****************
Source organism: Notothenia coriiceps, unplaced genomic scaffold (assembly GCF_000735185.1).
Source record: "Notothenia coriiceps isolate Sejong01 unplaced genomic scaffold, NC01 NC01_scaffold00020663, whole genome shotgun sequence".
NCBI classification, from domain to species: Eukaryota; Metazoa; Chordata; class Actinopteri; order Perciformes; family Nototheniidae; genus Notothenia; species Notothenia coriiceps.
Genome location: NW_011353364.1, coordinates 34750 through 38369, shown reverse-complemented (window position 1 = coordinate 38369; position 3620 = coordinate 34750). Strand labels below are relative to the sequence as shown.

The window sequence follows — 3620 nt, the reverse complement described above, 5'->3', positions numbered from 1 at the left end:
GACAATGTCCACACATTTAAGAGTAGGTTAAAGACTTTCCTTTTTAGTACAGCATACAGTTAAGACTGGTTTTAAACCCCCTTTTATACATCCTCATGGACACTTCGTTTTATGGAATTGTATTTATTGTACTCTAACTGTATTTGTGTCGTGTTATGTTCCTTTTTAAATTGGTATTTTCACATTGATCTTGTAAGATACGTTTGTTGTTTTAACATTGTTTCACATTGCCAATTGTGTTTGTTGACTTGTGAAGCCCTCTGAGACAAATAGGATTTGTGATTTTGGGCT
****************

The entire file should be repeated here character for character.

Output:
Source organism: Notothenia coriiceps, unplaced genomic scaffold (assembly GCF_000735185.1).
Source record: "Notothenia coriiceps isolate Sejong01 unplaced genomic scaffold, NC01 NC01_scaffold00020663, whole genome shotgun sequence".
NCBI classification, from domain to species: Eukaryota; Metazoa; Chordata; class Actinopteri; order Perciformes; family Nototheniidae; genus Notothenia; species Notothenia coriiceps.
Genome location: NW_011353364.1, coordinates 34750 through 38369, shown reverse-complemented (window position 1 = coordinate 38369; position 3620 = coordinate 34750). Strand labels below are relative to the sequence as shown.

The window sequence follows — 3620 nt, the reverse complement described above, 5'->3', positions numbered from 1 at the left end:
GACAATGTCCACACATTTAAGAGTAGGTTAAAGACTTTCCTTTTTAGTACAGCATACAGTTAAGACTGGTTTTAAACCCCCTTTTATACATCCTCATGGACACTTCGTTTTATGGAATTGTATTTATTGTACTCTAACTGTATTTGTGTCGTGTTATGTTCCTTTTTAAATTGGTATTTTCACATTGATCTTGTAAGATACGTTTGTTGTTTTAACATTGTTTCACATTGCCAATTGTGTTTGTTGACTTGTGAAGCCCTCTGAGACAAATAGGATTTGTGATTTTGGGCT